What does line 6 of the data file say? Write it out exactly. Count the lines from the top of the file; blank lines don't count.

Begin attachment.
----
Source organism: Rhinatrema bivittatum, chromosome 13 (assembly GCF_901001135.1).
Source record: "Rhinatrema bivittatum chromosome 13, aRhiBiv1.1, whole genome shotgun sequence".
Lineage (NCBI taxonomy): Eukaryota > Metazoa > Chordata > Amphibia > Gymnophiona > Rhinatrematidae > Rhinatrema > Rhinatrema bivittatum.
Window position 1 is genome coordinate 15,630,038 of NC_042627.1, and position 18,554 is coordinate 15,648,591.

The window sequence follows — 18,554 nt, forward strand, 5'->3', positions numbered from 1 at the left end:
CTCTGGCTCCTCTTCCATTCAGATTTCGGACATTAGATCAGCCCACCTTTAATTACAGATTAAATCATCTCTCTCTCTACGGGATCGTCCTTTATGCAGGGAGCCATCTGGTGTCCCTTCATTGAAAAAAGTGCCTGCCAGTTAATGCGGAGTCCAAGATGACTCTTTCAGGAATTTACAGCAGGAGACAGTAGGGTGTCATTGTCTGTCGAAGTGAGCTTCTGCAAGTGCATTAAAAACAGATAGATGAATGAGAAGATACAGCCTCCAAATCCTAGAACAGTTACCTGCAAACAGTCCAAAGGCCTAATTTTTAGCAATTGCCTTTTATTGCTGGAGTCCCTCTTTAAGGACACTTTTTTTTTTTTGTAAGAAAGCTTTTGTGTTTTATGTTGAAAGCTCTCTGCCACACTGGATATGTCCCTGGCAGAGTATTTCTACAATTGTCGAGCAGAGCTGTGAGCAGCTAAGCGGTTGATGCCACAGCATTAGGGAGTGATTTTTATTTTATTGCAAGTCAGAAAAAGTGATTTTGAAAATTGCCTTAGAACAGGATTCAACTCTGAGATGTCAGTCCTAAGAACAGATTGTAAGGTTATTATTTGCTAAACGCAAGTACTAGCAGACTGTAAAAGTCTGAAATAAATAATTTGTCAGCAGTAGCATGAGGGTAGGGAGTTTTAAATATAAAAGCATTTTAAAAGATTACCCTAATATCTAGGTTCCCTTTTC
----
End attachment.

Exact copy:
CTCTGGCTCCTCTTCCATTCAGATTTCGGACATTAGATCAGCCCACCTTTAATTACAGATTAAATCATCTCTCTCTCTACGGGATCGTCCTTTATGCAGGGAGCCATCTGGTGTCCCTTCATTGAAAAAAGTGCCTGCCAGTTAATGCGGAGTCCAAGATGACTCTTTCAGGAATTTACAGCAGGAGACAGTAGGGTGTCATTGTCTGTCGAAGTGAGCTTCTGCAAGTGCATTAAAAACAGATAGATGAATGAGAAGATACAGCCTCCAAATCCTAGAACAGTTACCTGCAAACAGTCCAAAGGCCTAATTTTTAGCAATTGCCTTTTATTGCTGGAGTCCCTCTTTAAGGACACTTTTTTTTTTTTGTAAGAAAGCTTTTGTGTTTTATGTTGAAAGCTCTCTGCCACACTGGATATGTCCCTGGCAGAGTATTTCTACAATTGTCGAGCAGAGCTGTGAGCAGCTAAGCGGTTGATGCCACAGCATTAGGGAGTGATTTTTATTTTATTGCAAGTCAGAAAAAGTGATTTTGAAAATTGCCTTAGAACAGGATTCAACTCTGAGATGTCAGTCCTAAGAACAGATTGTAAGGTTATTATTTGCTAAACGCAAGTACTAGCAGACTGTAAAAGTCTGAAATAAATAATTTGTCAGCAGTAGCATGAGGGTAGGGAGTTTTAAATATAAAAGCATTTTAAAAGATTACCCTAATATCTAGGTTCCCTTTTC